r agency and the development of thinking skills are emphasized. Creative and critical thinking is encouraged and included throughout the education system. The wide range of activities in schools also includes problem solving individually and with peers. Digital skills and the processing of knowledge are practiced throughout the learning pathway. Building a sustainable future and teaching in line with the principles of sustainable development plays a key role in Finnish schools, regardless of the education level.

The role of higher education in building a sustainable future 
Two types of higher education institution exist in Finland: universities and universities of applied sciences. Universities emphasize scientific research, while universities of applied sciences are seen as slightly more practical institutions that are strongly integrated into working life. However, both institutions share a common goal: to train responsible and courageous future-makers and top experts in their fields, who will strive to build a sustainable future.

Finnish universities are based on high-quality, high-impact research and teaching. Their strategies include references to openness, courage, and community. These shared values crosscut the work of Finnish universities, which, through open-mindedness and responsible knowledge construction, are key agents for meeting the challenges of the future. Finnish universities are valued as conversation pioneers and trailblazers in a society that requires research-based knowledge and decisions based on that knowledge. Creating a sustainable future is one of the key challenges to which Finnish higher education is currently seeking answers and innovations in an open, ethical, independent, and interactive way. 
Sustainable solutions, radical creativity, and an entrepreneurial mindset are key principles at Aalto University. These principles aim to support new ways of thinking in an ever-changing world. Courage entails curiosity and persistence. For example, Aalto University’s strategy describes the entrepreneurial mindset as follows: Entrepreneurial capabilitiescourage and curiosity to find new ways to create value, taking ownership of your work, having intrinsic motivation, owning up to your mistakes and tenaciously getting back up againcan and should be applied to anything one does.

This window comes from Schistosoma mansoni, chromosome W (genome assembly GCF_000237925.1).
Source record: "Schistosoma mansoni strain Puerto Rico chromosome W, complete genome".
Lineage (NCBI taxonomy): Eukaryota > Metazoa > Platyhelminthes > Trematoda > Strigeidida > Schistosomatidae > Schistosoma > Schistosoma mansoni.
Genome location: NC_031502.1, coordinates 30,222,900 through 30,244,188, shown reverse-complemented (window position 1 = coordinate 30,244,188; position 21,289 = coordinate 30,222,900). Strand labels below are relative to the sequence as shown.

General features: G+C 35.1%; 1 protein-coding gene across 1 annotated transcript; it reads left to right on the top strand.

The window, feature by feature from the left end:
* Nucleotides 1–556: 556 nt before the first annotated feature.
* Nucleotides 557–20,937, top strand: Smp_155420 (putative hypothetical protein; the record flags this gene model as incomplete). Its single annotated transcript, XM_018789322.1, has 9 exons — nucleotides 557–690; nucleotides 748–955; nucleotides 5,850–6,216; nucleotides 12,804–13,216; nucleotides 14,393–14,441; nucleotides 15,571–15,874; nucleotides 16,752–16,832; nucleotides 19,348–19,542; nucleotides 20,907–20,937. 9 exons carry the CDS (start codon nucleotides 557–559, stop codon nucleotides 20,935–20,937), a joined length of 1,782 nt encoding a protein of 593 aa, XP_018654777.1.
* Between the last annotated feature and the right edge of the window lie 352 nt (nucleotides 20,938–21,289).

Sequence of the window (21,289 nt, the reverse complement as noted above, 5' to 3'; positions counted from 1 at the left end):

Finnish universities are highly international. Appreciation of other cultures comes from understanding and acceptance, which enable diverse interaction and joint problem-solving in a critically changing world. Internationality is one of the cornerstones of Aalto University: the university contains students from over 100 countries and more than 500 partner universities around the world. The number of international staff and students has grown rapidly over the past decade –  according to the Times Higher Education University Ranking, Aalto University was the 40th most international university in the world in 2022.

Universities value the well-being of those who work and study there. Hierarchies between students and staff, for example, are quite low. The well-being and success of a community is built on the well-being of individuals. Universities promote inclusion and cooperation with others in many ways. Finnish higher education strives for equality and the opportunity for everyone to participate, but further work is required to encourage young people with an immigrant background, for example, to apply for university studies.  
The development of teaching is continuous and research-based to better meet the needs of both students and the future. As such, it recognizes the student as a skilled, critical individual with a strong sense of well-being and encourages continuous learning. 

Further reading: 
Discover Finland’s Higher Education and wide range of study programmes in English:  Frontpage | Study in Finland 

Last modified: Thursday, 6 April 2023, 9:38 AM